February 2015, Vol 1
The Actuarial View
An Employee Benefits Newsletter with a Bottomline Focus

Message From An Actuary
Tim Luedtke, FSA, CFA

This edition of The Actuarial View reviews a topic increasingly of interest to employers, your clients, and Congress.

If you are an accountant or an auditor now would be a good time to review any changes your client has or plans to make to financing their benefit plans. The Affordable Care Act includes provisions which encourage employers to pursue self-funding their health benefit plan.a While offering real cost advantages, self-insuring also increases the employer's risks bringing new liabilities to the balance sheet.

Please contact us if you would like help addressing your client's changing risk and actuarial needs.


Tim Luedtke, FSA, MAAA, CFA
Principal & Consulting Actuary

Diane Luedtke, FSA, CLU
Principal & Consulting Actuary

Self-Insurance: Putting "Affordable" Back into the Affordable Care Act
Tim Luedtke, FSA, CFA

Are your clients self-insuring or considering the self-funding of their health benefit program? Whether you act as your client's broker or auditor, how your client decides to finance their employee benefit plan may warrant your seeking the services of an actuary. Self-insurance subjects your client's finances to the risk that claims may exceed the cash budgeted for the program.

And if your clients have not yet taken the plunge, provisions projected to take effect in 2016 could provide the incentive to give self-insurance a fresh look. Certainly, Congress is paying attention with self-insurance issues increasingly being discussed at the congressional committee level.1 In 2016, the Affordable Care Act (ACA) requires all states to implement an expanded definition for small employers to include all employers with up to one hundred (100) employees.2 Today, across all fifty states small employers are limited to groups of fifty (50) or fewer employees.3 With the expanded definition to 100 employees, fully insured employers having 51 to 100 employees are exposed to the following:

  • A potential rate increase of 6% due to a lower minimum loss ratio requirement. Large group business must meet a minimum loss ratio of 85%, while small group and individual business must meet only an 80% loss ratio.
  • Rate uncertainty associated with how insurers combine risk pools to incorporate the larger employers. Such rate uncertainty could be especially significant leading to increased premiums for employers that benefited from rating variables that had previously applied to their group e.g., employer-specific historical claims, industry, gender mix, etc.

With the potential for increasing costs any employer with a reasonably healthy employee group would do well to evaluate their self-insurance options. Especially given the decision leadership provided by employers in Massachusetts. Massachusetts led the nation by passing its own health reform law in 2006. And the Massachusett's experience suggests self-insurance is worth exploring. From 2006 to 2011, "the percentage of workers statewide [Massachusetts] in self-insured plans increased . . . in firms with 50+ employees, from 54.4% to 67.2%".4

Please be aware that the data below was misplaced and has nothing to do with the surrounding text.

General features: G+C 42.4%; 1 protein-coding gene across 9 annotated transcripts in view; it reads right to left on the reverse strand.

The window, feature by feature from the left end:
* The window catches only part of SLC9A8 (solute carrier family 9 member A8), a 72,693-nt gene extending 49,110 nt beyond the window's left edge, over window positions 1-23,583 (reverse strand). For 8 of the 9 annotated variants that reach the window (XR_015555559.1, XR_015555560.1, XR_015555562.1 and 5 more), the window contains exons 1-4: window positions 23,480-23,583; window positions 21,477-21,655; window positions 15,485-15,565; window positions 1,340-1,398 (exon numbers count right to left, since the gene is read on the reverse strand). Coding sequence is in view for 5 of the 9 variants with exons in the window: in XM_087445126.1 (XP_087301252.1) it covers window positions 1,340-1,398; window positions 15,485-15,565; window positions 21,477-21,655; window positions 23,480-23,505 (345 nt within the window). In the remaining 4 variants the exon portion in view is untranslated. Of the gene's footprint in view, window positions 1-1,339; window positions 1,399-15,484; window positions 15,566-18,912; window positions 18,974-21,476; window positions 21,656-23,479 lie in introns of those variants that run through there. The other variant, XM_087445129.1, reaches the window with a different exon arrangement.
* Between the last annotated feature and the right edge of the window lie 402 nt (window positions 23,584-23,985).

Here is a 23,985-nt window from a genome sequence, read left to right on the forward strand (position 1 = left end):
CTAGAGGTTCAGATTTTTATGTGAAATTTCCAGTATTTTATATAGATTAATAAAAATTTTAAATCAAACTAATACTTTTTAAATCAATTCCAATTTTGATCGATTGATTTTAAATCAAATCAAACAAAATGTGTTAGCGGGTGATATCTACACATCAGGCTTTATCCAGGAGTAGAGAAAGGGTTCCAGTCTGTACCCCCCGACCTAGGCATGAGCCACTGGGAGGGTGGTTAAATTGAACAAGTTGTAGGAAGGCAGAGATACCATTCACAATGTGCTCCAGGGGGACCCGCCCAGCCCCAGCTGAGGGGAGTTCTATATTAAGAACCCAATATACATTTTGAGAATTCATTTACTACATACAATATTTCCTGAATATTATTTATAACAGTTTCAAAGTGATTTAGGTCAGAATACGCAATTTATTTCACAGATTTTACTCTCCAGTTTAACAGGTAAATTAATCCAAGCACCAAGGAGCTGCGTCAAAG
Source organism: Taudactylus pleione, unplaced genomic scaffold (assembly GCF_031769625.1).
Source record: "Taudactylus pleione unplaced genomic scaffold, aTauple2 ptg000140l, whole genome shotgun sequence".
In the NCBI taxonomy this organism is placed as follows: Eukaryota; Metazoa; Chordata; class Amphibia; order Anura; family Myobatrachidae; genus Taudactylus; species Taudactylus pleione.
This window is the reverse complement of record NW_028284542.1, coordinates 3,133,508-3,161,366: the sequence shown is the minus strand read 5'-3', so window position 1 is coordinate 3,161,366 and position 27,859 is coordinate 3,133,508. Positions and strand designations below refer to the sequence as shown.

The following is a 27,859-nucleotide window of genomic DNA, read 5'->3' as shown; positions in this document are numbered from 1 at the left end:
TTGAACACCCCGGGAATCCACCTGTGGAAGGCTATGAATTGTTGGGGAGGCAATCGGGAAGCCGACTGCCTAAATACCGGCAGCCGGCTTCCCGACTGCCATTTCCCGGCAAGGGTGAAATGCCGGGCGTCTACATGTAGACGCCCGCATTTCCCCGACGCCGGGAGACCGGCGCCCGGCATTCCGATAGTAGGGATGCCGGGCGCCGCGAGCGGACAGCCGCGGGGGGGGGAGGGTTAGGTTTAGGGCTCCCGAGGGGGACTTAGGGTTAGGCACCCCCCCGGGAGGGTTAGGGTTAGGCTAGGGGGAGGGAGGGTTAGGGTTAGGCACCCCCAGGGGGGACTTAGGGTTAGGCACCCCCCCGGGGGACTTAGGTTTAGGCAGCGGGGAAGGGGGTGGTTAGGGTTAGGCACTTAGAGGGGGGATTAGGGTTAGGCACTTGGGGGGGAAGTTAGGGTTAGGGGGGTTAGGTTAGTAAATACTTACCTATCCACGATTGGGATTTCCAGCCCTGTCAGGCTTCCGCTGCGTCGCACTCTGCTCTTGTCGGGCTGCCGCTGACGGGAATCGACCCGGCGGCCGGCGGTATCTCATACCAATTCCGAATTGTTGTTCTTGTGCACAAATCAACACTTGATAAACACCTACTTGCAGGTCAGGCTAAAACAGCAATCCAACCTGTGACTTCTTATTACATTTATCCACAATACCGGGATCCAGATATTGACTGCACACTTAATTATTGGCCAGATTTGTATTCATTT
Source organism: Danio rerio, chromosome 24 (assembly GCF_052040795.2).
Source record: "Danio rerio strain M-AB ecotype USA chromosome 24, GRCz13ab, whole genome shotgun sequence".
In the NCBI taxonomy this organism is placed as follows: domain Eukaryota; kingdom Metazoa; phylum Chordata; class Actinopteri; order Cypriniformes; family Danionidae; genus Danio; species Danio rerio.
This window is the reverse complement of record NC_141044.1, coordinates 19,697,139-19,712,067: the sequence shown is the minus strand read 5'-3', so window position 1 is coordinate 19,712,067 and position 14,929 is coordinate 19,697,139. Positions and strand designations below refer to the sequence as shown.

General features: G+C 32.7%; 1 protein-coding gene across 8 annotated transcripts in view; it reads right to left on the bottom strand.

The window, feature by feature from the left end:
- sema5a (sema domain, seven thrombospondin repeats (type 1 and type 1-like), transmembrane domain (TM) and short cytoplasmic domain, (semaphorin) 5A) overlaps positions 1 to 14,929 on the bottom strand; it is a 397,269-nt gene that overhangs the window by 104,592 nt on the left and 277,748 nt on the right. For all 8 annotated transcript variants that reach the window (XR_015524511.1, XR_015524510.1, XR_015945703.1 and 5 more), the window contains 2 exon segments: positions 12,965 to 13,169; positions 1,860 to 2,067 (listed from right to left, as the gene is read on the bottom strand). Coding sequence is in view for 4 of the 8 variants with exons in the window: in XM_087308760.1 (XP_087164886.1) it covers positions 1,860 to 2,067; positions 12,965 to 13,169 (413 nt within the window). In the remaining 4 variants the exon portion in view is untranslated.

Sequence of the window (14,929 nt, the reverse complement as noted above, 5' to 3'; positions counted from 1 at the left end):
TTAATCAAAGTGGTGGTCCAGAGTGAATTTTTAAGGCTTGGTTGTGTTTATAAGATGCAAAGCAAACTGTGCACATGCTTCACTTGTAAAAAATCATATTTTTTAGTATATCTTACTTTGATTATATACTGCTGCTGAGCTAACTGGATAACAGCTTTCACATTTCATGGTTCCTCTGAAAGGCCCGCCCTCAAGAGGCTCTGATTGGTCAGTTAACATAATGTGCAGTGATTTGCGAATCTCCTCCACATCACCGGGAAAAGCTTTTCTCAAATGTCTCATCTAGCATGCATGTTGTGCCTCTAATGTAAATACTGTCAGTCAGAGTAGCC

Key advantages to self-insurance include:

  • Not required to meet any benefit mandates legislated by state governments;
  • Greater working capital and cash flow control when claims experience is good;
  • Lower administrative costs - Key drivers of such lower costs include: 1. Premium taxes do not apply to self-funded plans, 2. No risk charge as employer retains all risk, 3. Commissions are lower, though may be offset somewhat by a broker fee and 4. General administrative and underwriting fees are lower; and
  • The employer as the plan sponsor has much greater control and flexibility in designing the plan options.

Employer flexibility is especially valuable in a post-ACA world. While receiving an unfavorable response from the Center for Consumer Information & Insurance Oversight and the Internal Revenue Service, an example of such flexibility are "skinny plans" or plans offering preventive services, yet not covering some of the most expensive coverages e.g., hospitalization and physician services.5 Such plans would not be an option for employers offering an insured plan.

If your clients have not yet considered self-funding you may want to discuss self-funding as an option. Or where your client has already made the move to self-funding, remember that liabilities should be established at the end of each accounting year to assure the balance sheet appropriately demonstrates your client's financial position. And further, that stop loss contracts should be reviewed for springing liabilities resulting from future actions the stop loss provider could take at contract renewal.

Contact us if you'd like to learn more about how we can help you analyze your options.

aSmall Firm Self-Insurance Under the Affordable Care Act, Matthew Buettgens and Linda J. Blumberg, The Urban institute, November 2012.
1House Hearing Scrutinizes Self-Insured Plans, Stephen Miller, February 28, 2014.
2Section 1304(b)(2)&(3)
3Small Group Health Insurance Market Guaranteed Issue, The Henry J. Kaiser Family Foundation, 2013.
4Self-Insured Health Plans: State Variation and Recent Trends by Firm Size, Paul Fronstin, Ph.D., November 2012, Vol. 33, No. 11
5"Skinny Plans Adhere to the Letter (But Not the Spirit) of health Reform", Employee Benefit Series July 2013. & "The PPACA skinny plan war: 4 ways it could burn you", Allison Bell, November 4, 2014.

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